DCSIMG

Tom Kitchin: ‘Easter is one of th most exciting times in my kitchen’

Hot cross buns are a good, healthy Easter treat. Picture: Marc Millar

Hot cross buns are a good, healthy Easter treat. Picture: Marc Millar

MY COOKING revolves entirely around the seasons, and the arrival of spring is always a sign that the new kitchen year has begun. Now I look forward to another exciting year of relishing nature’s seasonal food marriages.

Easter and the welcoming of spring is one of the most exciting times in my kitchen. The days become brighter and lighter, and a collection of fantastic fresh seasonal produce arrives at the restaurant, allowing me to work with a host of new ingredients, recipes and menus.

Before Easter weekend comes, I find myself imagining a fresh, sunny weekend spent in a newly flourishing spring garden – even though the Scottish weather is never quite that reliable. I seem to get that bit more energy just by seeing the blossoms coming through on the trees and the bright daffodils standing tall in the grass. Then I know the brilliant green vegetables, the fresh seasonal seafood and fragrant fresh herbs will be soon arriving at my door.

In April many spring ingredients are at their peak, so it’s worth making the most of them as soon as they arrive. It’s the perfect time of year to get out and start sourcing all the wonderful produce in stores, so visit your local fishmonger for the freshest crab, forage for watercress, wild garlic and herbs, or plan a day out picking morels.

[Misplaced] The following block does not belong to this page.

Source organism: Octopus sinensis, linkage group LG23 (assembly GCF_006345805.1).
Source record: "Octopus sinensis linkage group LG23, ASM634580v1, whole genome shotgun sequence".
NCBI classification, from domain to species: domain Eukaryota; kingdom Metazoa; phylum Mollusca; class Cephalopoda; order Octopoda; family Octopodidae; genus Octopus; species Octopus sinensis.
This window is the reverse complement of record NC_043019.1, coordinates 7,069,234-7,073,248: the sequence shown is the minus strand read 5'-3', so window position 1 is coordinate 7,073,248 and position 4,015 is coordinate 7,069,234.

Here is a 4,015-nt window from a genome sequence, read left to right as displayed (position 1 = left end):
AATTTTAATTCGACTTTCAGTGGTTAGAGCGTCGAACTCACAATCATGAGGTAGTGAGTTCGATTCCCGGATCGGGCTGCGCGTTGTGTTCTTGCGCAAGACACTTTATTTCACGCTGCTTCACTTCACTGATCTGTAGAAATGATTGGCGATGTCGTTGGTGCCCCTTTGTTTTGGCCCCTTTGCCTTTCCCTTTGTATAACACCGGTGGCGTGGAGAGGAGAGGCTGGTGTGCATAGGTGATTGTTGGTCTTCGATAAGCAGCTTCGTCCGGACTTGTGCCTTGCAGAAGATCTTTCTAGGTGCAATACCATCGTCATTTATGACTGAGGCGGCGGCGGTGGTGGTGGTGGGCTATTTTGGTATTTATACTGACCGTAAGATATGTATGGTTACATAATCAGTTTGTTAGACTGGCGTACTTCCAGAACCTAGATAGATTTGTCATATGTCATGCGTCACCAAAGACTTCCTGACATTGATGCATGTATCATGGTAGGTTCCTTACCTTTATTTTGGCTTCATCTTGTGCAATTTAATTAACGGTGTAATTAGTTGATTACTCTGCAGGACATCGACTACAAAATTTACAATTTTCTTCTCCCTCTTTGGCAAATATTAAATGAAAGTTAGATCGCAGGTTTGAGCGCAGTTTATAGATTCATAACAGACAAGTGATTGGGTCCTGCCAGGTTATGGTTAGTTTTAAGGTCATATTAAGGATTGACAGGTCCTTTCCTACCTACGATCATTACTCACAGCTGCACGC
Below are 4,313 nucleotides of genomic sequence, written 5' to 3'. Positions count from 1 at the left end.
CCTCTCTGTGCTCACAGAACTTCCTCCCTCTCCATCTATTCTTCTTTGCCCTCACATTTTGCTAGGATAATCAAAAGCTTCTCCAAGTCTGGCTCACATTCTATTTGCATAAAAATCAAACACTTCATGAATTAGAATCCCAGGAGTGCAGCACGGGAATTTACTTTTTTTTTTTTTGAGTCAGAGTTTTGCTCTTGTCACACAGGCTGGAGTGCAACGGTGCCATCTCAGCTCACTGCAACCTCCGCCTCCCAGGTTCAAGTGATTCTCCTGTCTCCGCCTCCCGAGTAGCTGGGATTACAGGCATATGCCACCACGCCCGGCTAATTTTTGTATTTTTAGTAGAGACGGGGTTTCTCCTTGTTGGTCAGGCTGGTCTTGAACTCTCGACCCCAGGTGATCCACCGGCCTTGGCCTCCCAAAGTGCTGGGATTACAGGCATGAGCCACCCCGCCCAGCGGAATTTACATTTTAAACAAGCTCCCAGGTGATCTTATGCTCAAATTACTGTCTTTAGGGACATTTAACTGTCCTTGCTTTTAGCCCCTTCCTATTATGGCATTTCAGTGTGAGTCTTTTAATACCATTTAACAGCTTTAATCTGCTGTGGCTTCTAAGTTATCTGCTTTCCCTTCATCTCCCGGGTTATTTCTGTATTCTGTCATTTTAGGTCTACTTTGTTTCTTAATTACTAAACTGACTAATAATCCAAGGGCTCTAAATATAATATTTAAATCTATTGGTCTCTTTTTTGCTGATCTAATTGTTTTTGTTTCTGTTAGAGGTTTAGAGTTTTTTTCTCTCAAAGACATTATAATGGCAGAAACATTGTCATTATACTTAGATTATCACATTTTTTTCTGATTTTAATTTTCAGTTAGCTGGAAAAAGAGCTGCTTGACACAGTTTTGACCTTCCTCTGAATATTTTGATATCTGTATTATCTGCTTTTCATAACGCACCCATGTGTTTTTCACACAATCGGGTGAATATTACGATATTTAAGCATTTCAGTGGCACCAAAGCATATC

Easter is also a date in our calendar that means spending time together as a family, and we always have a few visitors around. My wife and the children like to adorn the house with small, delicate and colourful Easter decorations to give it that special feel of spring, using twigs and blossoms. In recent years, Easter decorations have started to become much more popular in this country, and there is a variety of decorations available in the shops. I find they really brighten things up, and it’s another one of those Easter traditions the children just love.

Even at the restaurant, I enjoy the harmony of the seasons – and not just in my food. So we make the most of the beautiful spring blooms for our flower arrangements as well, and always keep our flowers as Scottish as possible.

We love spending time in the outdoors as a family, relishing the joys of spring, and the boys just adore running around with their friends – and grandparents, for that matter – whenever they get the chance.

It’s a bit of a family tradition with us now to arrange a treasure hunt for Easter. We load up our baskets with chocolate eggs and hide them in the garden or around the house if the weather is bad. It’s such a fun way to spend the day – unless the dog manages to get to the eggs before we do. Once all the eggs have been found, the children get so much excitement from tasting their ‘hidden treasure’ – and we love just watching them.

This year we’ll be spending the Easter weekend in the countryside for a special family get-together. There will be a whole bunch of us of all ages, but I’m determined to get everyone taking part in some Easter egg treasure hunts. It’s also great to have something prepared and on hand that everyone can enjoy for a wee snack, no matter what age they are or, indeed, what time of day it is. Spicy hot cross buns epitomise the taste, sight and smell of a nostalgic Easter, and they’re perfect to enjoy morning, afternoon or evening.